Did you get tickets for 2012? Did you apply and fail? Will you apply in the next ballot, or the one after? Are you going as a Games Maker? Or will you just watch on the telly?
The Games are now a year away, a time when it will already be dominating the thoughts of fans and spectators. But it will also be dominating the thoughts of the world’s top players as they plan the build-up to the most important competition in the sport.
Before the Olympics in Sydney in 2000, I had a carefully orchestrated campaign of training and competitions that started 12 months out and culminated in a series of camps, first in Belgium, then Germany and then finally on Australia’s Gold Coast as the clock ticked down to the opening ceremony.
Alex Perry, the former England champion and Alan Bentsen, the Danish international, flew out to the Gold Coast with me and offered tremendous camaraderie and training opportunities in a local club that had been decked with precisely the same flooring that would be used at the competition venue.
Three days before my opening match, I flew across to Sydney and moved into the fabled Olympic Village, the vast accommodation and restaurant conglomeration that hosts all competitors for the duration of the Games and which is carefully patrolled to ensure that nobody unauthorised enters.
On the day of the match, I arrived early and spent my usual 30 minutes practising in the training hall, honing my shots, sipping water to ensure hydration and nibbling on an occasional banana to keep my blood sugar level at the optimum level. With 30 minutes until the off, I went out to do some mental preparation, getting my head into the right place to deliver a top performance.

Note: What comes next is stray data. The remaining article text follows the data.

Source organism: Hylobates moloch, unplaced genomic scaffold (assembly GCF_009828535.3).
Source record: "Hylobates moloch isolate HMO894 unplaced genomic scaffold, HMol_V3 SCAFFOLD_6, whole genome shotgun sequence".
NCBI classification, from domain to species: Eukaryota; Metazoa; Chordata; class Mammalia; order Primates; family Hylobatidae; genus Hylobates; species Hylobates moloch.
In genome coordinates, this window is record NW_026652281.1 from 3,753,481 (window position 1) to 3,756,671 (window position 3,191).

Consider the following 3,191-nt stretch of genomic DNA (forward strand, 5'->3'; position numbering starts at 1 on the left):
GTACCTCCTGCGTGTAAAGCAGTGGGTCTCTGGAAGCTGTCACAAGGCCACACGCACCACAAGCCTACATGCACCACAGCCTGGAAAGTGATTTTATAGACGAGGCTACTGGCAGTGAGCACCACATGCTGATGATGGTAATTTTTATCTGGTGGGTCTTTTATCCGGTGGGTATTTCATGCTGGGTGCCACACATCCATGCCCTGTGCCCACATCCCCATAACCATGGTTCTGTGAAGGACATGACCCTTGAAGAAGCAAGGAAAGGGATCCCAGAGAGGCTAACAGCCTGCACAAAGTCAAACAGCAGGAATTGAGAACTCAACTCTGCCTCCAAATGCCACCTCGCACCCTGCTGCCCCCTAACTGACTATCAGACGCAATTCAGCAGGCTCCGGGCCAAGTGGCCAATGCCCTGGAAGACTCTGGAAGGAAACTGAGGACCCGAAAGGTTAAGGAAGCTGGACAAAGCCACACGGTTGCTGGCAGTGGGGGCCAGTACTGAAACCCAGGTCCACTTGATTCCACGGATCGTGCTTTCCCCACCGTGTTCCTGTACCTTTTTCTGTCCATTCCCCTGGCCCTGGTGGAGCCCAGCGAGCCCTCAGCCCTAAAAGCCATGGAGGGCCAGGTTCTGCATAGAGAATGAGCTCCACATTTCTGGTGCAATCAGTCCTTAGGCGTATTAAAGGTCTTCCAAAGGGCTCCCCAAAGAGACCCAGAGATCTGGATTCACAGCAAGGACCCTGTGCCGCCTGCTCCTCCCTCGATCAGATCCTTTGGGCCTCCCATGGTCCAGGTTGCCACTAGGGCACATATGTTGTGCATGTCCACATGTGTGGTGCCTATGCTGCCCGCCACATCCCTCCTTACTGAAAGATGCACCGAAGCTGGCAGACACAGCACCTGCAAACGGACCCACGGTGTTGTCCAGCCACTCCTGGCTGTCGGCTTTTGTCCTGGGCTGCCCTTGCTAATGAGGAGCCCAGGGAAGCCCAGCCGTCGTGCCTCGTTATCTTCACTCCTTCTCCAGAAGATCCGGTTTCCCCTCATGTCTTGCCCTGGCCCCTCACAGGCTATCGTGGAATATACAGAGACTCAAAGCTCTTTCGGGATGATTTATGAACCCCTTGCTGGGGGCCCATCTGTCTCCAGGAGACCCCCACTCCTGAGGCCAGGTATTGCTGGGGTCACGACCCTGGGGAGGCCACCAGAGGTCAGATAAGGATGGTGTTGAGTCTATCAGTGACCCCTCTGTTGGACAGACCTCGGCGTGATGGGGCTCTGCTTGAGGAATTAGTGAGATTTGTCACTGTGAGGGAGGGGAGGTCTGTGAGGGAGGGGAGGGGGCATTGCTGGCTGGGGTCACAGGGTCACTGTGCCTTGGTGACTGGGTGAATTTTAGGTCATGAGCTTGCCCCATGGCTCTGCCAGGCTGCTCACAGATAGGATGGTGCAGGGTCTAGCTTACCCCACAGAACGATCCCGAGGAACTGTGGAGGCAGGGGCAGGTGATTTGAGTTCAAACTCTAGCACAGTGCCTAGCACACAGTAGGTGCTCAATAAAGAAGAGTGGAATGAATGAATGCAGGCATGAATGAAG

With 10 minutes to go, I assembled alongside the other players scheduled to play in that round, and filed into the referee’s room for a logo check. This is specific to the Olympic Games, with its stringent rules on branding – any logo larger than a certain minimum must be covered with masking tape to ensure that it does not breach guidelines on sponsorship.
From there, it was into the competition arena.
There really is no feeling in sport quite like that when you walk into the flashbulb light of an Olympic stadium. Many of the fans are not there because they love the specific sport being contested, but because they want to be a part of the Olympic experience. It is more festive, more celebratory. And infinitely more intense.
The Olympics only occurs once every four years and is, as a direct consequence, precious. Fail once and you may never get another chance. It is momentous, forbidding and, if you win of course, exalting. As Simon Barnes, a colleague on The Times, put it: “You walk into any venue and you are watching someone involved in the most important day of their lives”.
I rather fell apart in Sydney, overcome by the hugeness of it all, going down in three one-sided games to Peter Franz, a German. It was a crushing disappointment and even on the way back to the village I had already called British Airways and changed my flight ticket to go home. But my disappointment was matched by the euphoria of my opponent, through to the next stage, still in with a chance of a medal, possibly gold. It is the stuff of dreams. And nightmares.
Even now, one year out, I find myself already throwing forward in my mind to the final stages of the Games. Who will join that celebrated list of champions, alongside the likes of Waldner, Kong, Deng Yaping and Wang Nan? Who will raise their game and claim the most precious prize in table tennis, in sport?
It is a tantalising prospect, for fans and for players. And, taking place on home shores and with guaranteed British competitors, it is surely not to be missed.
By Matthew Syed